An Israeli veterinarian stumbled upon an ancient Egyptian artifact last year, which is believed to have been used as an anchor 3,500 years ago and is currently on display in the Israel Museum in Jerusalem.
According to Haaretz, experts from the Israel Antiquities Directorate have since studied the artifact, which was accidentally discovered by the Israeli vet while he was swimming in an area south of Haifa.
Archaeologists later determined that the discovery dates back to the 15th century BC, during the rule of the Eighteenth Dynasty.
The artifact, a stone block, is distinguished by the high quality of the material used to make it and considered a unique find given its hieroglyphic inscriptions, as well as the fact that it bears the image of ancient Egyptian goddess Seshat.
Archaeologists believe that the antique was a plaque, possibly taken from the walls of a temple in ancient Egypt or even the king’s palace.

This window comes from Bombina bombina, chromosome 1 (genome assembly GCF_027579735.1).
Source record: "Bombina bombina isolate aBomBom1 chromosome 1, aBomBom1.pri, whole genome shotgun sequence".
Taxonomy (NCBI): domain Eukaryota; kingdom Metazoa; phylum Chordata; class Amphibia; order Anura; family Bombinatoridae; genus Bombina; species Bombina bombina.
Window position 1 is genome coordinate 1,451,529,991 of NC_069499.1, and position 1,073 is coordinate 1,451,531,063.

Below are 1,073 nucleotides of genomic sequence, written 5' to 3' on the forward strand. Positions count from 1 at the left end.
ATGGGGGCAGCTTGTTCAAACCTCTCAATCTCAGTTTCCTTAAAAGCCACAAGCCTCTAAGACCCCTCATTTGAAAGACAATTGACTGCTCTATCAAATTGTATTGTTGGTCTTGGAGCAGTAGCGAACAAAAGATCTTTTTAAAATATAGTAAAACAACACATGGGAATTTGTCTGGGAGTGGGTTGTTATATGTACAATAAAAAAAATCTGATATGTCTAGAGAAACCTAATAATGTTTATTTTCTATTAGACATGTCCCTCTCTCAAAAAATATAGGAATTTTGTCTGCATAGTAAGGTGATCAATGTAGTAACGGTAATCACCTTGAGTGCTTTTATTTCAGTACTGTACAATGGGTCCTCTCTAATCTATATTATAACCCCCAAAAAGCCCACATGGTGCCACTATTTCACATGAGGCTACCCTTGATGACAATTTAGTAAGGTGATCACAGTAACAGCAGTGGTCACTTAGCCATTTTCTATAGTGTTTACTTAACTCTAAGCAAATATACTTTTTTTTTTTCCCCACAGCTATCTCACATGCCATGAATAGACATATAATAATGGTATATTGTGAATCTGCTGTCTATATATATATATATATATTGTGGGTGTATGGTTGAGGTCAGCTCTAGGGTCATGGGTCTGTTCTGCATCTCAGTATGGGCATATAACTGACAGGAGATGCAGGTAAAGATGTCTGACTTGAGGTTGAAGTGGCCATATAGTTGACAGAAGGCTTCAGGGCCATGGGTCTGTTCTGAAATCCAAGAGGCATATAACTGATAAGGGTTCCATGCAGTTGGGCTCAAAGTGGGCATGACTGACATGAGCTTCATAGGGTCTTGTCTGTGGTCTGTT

They pointed out that, despite the good condition of the piece and the clarity of its inscriptions, the face of the ancient Egyptian deity on it had been removed.
This was probably done out of respect before the stone plaque was turned into a typical anchor used by ships during the Bronze Age, the archaeologists noted, adding that the boat that used the anchor may have participated in one of the military campaigns of Pharaoh Thutmose III.